My understanding is that there were a large number of Polish Jews in Germany up to around the beginning of WW2 and they bore the brunt of nazi oppression at least at first (as opposed to Jews who were German citizens although I know that even citizens considered Jews were discriminated against). Were these Polish Jews treated even worse than German Jews simply because they were illegal immigrants and if so, was Germany doing worse to them than any other nation at the time to people they would have considered illegal?

EDIT: Many of the Polish Jews were resident foreigners so what was the justification for not expelling them?

EDIT: Simple question is were the Polish Jews expelled from Germany prior to WW2 citizens of Germany? And if not, why was it wrong to expel them and why did Poland not take them back?

  • Are you referring to the legal status specifically or societal status or something else? – American Luke Aug 15 '17 at 3:11
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    I am interested in the legal status -- afaict these Polish Jews were legally not Germans. – Jeff Aug 15 '17 at 3:34

I think your question is based on false assumptions. Not all immigrants are illegal and nothing was "simple" about citizenship, anyway.

Look at the map of Europe at the beginning or the end of World War One. Poland was split between her major neighbours. The Treaty of Versailles recreated Poland with aftershocks for many decades.

Many ethnic Poles had migrated to big cities and industrial areas of Germany at the end of the 19th century.

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  • I am not saying they were illegal immigrants but i wonder if they had German citizenship or what. – Jeff Aug 14 '17 at 5:13
  • A substantial number had German citizenship. Depends on when they migrated from where. I can't tell you percentages right now. – o.m. Aug 14 '17 at 5:19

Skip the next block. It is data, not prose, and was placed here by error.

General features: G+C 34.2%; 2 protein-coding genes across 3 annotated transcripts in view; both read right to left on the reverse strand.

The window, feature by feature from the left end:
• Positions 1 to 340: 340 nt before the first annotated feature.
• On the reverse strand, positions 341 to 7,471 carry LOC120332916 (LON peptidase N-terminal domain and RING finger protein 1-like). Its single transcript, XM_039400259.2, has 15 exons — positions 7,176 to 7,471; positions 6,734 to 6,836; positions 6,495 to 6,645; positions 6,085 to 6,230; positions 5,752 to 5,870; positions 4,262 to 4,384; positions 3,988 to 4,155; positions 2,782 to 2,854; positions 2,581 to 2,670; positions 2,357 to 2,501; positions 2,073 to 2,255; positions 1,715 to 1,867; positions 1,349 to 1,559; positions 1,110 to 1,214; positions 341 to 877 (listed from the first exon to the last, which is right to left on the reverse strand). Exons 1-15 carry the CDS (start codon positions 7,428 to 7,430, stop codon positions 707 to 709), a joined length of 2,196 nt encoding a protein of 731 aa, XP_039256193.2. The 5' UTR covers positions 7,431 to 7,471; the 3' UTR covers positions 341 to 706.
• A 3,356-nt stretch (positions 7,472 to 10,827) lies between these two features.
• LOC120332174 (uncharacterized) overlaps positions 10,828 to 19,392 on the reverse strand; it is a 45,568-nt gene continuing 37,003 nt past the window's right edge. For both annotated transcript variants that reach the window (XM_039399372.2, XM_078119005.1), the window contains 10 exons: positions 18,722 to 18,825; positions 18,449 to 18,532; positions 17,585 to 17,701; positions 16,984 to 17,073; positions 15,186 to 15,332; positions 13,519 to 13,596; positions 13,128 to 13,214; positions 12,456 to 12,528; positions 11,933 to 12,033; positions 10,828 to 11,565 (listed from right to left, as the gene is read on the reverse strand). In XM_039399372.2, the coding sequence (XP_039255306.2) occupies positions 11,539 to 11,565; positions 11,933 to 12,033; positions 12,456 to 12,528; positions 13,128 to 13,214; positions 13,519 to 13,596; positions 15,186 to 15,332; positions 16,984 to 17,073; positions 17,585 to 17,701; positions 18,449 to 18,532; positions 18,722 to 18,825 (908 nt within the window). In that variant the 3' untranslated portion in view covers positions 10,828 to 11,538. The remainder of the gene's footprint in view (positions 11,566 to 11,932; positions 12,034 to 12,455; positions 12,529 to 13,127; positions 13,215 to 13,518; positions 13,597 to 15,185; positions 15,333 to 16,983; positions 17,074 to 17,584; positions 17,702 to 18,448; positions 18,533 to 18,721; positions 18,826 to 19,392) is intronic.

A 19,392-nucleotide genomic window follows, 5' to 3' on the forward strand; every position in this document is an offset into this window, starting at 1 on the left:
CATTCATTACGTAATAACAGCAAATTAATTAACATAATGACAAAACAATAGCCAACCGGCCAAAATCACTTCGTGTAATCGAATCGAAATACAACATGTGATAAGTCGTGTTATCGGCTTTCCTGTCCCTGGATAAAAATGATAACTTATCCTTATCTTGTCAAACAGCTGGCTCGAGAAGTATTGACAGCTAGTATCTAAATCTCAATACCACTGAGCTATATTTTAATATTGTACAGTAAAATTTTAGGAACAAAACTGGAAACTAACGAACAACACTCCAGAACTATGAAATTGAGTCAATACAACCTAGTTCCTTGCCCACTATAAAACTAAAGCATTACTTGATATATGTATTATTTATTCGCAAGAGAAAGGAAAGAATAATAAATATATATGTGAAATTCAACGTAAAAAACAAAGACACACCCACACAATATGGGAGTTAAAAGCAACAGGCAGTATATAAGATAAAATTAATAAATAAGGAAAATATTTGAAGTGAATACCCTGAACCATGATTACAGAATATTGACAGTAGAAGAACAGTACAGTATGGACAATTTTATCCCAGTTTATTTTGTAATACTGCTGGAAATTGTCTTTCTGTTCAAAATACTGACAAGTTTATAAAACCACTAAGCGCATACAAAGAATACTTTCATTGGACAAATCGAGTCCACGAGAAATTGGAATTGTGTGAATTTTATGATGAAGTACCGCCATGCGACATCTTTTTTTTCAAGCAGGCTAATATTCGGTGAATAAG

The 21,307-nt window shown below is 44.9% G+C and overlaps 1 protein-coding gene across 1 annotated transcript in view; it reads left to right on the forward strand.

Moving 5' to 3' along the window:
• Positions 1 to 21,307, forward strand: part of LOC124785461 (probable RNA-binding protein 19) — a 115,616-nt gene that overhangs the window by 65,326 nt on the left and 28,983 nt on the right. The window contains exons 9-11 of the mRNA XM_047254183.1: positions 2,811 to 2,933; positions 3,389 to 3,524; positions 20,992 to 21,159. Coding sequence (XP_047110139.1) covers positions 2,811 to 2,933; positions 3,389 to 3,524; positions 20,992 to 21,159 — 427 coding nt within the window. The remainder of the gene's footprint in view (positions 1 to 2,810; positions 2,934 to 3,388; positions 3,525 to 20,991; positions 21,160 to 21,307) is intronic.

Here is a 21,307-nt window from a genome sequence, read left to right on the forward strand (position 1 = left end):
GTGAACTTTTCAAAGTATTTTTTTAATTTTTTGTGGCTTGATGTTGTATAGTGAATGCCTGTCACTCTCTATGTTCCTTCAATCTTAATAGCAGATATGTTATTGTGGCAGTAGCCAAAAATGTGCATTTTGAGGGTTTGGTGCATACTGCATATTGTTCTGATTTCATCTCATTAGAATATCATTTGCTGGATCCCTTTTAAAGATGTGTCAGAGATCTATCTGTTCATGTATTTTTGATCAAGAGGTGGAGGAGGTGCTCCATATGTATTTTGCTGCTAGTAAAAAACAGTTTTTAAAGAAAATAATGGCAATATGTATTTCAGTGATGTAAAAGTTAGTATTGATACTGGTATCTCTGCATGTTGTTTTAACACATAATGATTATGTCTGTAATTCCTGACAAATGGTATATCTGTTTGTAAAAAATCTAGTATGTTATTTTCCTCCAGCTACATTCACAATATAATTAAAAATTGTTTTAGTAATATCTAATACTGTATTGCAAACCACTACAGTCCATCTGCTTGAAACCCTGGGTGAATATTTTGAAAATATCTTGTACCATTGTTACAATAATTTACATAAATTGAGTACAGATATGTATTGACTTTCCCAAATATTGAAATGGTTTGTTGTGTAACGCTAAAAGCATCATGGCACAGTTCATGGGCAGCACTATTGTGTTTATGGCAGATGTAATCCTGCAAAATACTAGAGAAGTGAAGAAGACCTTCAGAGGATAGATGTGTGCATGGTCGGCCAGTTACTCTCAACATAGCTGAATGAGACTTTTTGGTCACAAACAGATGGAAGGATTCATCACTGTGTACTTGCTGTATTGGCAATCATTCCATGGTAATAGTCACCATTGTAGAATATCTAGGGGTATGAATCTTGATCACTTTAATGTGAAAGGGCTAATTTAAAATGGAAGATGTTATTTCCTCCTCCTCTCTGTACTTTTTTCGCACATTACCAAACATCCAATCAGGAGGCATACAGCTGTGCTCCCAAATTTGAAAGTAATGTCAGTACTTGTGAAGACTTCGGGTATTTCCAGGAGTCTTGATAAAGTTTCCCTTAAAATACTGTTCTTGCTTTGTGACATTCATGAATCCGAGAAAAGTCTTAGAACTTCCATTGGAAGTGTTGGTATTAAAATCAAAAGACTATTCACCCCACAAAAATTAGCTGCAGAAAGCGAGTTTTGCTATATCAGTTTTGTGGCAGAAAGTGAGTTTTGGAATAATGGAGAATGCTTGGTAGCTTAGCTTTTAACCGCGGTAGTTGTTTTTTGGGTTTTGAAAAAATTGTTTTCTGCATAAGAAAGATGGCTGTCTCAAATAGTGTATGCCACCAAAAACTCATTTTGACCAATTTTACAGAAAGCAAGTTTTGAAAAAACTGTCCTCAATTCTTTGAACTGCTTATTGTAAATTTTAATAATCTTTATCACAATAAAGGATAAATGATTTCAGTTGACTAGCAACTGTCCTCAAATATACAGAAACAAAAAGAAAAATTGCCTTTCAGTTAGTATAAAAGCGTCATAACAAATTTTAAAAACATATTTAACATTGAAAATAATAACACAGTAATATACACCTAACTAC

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    The event I am thinking of was when a bunch of Jews were basically stranded between Germany and Poland. I am assuming they were of Polish origin and if they had German citizenship they had not fought in WW1 on the German side. – Jeff Aug 14 '17 at 5:42

Your understanding of the factual situation is essentially correct.

Here is an excerpt from a (multi-)book review by Timothy Snyder, a leading historian of the era:

After the German annexation of Austria (or Anschluss) in March 1938, some twenty thousand Jews with Polish citizenship living in Austria tried to return to Poland. After humiliating pogroms, Austrian Jews were subjected to a systematic policy of expropriation and forced emigration devised by Adolf Eichmann. As these methods were then applied to German Jews, Polish diplomats feared that the tens of thousands of Polish Jews living in Germany would also seek to return. The foreign ministry decided to exclude Polish Jews abroad from the protection of the Polish state.

Right after the Anschluss, the Polish government demanded that all of its citizens living abroad register with embassies—and in October, right before the deadline, instructed its ambassador in Berlin not to stamp the passports of Jews. The Germans could see where this was headed, and responded by deporting about 17,000 Polish Jews to Poland in late October. Very often these were people whose entire lives had been spent in Germany and whose connection to Poland was quite limited. Grynszpan’s parents, for example, had moved to Germany in 1911, before an independent Poland had been established. Their children had been born in Germany.